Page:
Washington — President Trump revealed that during a recent phone call with Russian President Vladimir Putin, he did not raise the reportedabout a Russian military spy unit offering bounties to Taliban-linked militants to kill U.S. and coalition forces in Afghanistan.
"No, that was a phone call to discuss other things," Mr. Trump told "Axios on HBO" in an interview Tuesday, adding "I have never discussed it with him."
The president said the reported Russian operation was "an issue that many people said was fake news," and pointed to "some of the wonderful folks from the Bush administration" as doubting the intelligence. Speaking to reporters at the White House on Wednesday, Mr. Trump referenced former Secretary of State Colin Powell as one who cast doubt on the intelligence. Powell told MSNBC earlier this month "our military commanders on the ground did not think that it was as serious a problem as the newspapers were reporting and television was reporting."
"It got kind of out of control before we really had an understanding of what had happened," Powell said. "I'm not sure we fully understand now."
Mr. Trump and Putin spoke by phone July 23 and the president told "Axios on HBO" they discussed nuclear proliferation. A readout of the call distributed by the White House said the two world leaders also talked about the coronavirus pandemic, as well as "critical bilateral and global issues." The White House said Mr. Trump "reiterated his hope of avoiding an expensive three-way arms race between China, Russia and the United States."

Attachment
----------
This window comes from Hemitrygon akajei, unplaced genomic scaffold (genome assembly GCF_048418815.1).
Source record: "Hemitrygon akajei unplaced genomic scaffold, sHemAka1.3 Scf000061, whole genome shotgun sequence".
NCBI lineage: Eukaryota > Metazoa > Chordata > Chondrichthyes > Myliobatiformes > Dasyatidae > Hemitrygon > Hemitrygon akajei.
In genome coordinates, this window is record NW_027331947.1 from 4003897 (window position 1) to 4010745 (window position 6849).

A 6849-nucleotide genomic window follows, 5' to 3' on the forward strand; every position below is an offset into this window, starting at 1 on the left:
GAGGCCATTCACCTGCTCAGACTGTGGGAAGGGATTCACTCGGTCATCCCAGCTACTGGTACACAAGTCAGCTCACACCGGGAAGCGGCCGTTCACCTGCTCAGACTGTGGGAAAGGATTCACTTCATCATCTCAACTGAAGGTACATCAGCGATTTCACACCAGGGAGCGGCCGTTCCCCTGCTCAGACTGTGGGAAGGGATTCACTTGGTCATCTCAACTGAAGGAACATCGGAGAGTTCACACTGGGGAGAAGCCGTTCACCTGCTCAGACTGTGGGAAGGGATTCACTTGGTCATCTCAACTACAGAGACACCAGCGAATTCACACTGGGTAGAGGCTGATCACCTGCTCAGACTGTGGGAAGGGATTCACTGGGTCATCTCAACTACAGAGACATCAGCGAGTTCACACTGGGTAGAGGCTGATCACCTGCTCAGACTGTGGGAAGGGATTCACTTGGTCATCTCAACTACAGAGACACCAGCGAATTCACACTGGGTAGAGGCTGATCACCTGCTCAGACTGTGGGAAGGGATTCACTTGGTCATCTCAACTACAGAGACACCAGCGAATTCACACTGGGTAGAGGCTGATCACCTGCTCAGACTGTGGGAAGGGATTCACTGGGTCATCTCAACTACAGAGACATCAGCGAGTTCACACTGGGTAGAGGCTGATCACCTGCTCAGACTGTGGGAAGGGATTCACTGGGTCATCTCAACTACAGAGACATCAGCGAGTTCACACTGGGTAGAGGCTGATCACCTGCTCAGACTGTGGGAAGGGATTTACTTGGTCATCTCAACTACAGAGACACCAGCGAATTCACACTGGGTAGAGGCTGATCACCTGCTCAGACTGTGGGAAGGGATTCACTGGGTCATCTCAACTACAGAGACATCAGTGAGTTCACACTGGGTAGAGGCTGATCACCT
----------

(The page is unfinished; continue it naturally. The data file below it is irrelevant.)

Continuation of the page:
The president's admission comes after he refused to divulge whether he discussed the Russian scheme with Putin when asked about the call Monday. Mr. Trump told reporters during a trip to Fujifilm Diosynth Biotechnologies in North Carolina that "we don't talk about what we discussed" but called the conversation with Russia's president "very productive."
Press reports on the Russians offering cash payments to Taliban-linked soldiers for killing U.S. troops in Afghanistan first emerged in late June and prompted questions from Capitol Hill about whether Mr. Trump knew of the intelligence about the efforts.
But the Trump administration's top national security and intelligence officials, including National Security Adviser Robert O'Brien and Director of National Intelligence John Ratcliffe, said neither the president nor vice president were briefed on the Russian bounty intelligence because it was not verified by the intelligence community. The New York Times and Associated Press, however, reported the information was included in Mr. Trump's written intelligence briefings.
Mr. Trump reiterated to Axios that the intelligence "never reached my desk" because of questions about its veracity and said if it had," I would've done something about it."
When asked whether he reads his briefing book, known as the President's Daily Brief, the president said he "reads a lot" and attends in-person intelligence briefings at least twice a week.